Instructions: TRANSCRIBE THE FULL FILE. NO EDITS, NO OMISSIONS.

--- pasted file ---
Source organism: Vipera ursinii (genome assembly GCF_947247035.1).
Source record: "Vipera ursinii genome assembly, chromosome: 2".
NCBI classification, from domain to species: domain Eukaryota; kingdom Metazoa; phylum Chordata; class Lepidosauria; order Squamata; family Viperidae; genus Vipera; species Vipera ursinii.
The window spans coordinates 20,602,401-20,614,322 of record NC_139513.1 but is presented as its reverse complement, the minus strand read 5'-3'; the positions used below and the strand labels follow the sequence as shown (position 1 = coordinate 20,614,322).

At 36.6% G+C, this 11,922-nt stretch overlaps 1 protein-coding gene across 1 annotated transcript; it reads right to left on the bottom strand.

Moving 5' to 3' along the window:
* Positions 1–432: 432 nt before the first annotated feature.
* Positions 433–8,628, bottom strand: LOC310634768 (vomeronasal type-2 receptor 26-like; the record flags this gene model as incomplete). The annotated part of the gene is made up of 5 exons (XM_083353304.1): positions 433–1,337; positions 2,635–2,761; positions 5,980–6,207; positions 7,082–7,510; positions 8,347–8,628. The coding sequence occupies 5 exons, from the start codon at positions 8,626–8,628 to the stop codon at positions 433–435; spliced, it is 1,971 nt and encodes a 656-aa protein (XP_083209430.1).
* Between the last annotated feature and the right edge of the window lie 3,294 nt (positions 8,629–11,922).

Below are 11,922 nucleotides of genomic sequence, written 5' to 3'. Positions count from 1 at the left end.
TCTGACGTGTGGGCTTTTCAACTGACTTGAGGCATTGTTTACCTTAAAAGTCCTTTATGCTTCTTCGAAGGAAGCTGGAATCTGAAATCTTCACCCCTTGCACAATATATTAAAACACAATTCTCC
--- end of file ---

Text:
Source organism: Vipera ursinii (genome assembly GCF_947247035.1).
Source record: "Vipera ursinii genome assembly, chromosome: 2".
NCBI classification, from domain to species: domain Eukaryota; kingdom Metazoa; phylum Chordata; class Lepidosauria; order Squamata; family Viperidae; genus Vipera; species Vipera ursinii.
The window spans coordinates 20,602,401-20,614,322 of record NC_139513.1 but is presented as its reverse complement, the minus strand read 5'-3'; the positions used below and the strand labels follow the sequence as shown (position 1 = coordinate 20,614,322).

At 36.6% G+C, this 11,922-nt stretch overlaps 1 protein-coding gene across 1 annotated transcript; it reads right to left on the bottom strand.

Moving 5' to 3' along the window:
* Positions 1–432: 432 nt before the first annotated feature.
* Positions 433–8,628, bottom strand: LOC310634768 (vomeronasal type-2 receptor 26-like; the record flags this gene model as incomplete). The annotated part of the gene is made up of 5 exons (XM_083353304.1): positions 433–1,337; positions 2,635–2,761; positions 5,980–6,207; positions 7,082–7,510; positions 8,347–8,628. The coding sequence occupies 5 exons, from the start codon at positions 8,626–8,628 to the stop codon at positions 433–435; spliced, it is 1,971 nt and encodes a 656-aa protein (XP_083209430.1).
* Between the last annotated feature and the right edge of the window lie 3,294 nt (positions 8,629–11,922).

Below are 11,922 nucleotides of genomic sequence, written 5' to 3'. Positions count from 1 at the left end.
TCTGACGTGTGGGCTTTTCAACTGACTTGAGGCATTGTTTACCTTAAAAGTCCTTTATGCTTCTTCGAAGGAAGCTGGAATCTGAAATCTTCACCCCTTGCACAATATATTAAAACACAATTCTCC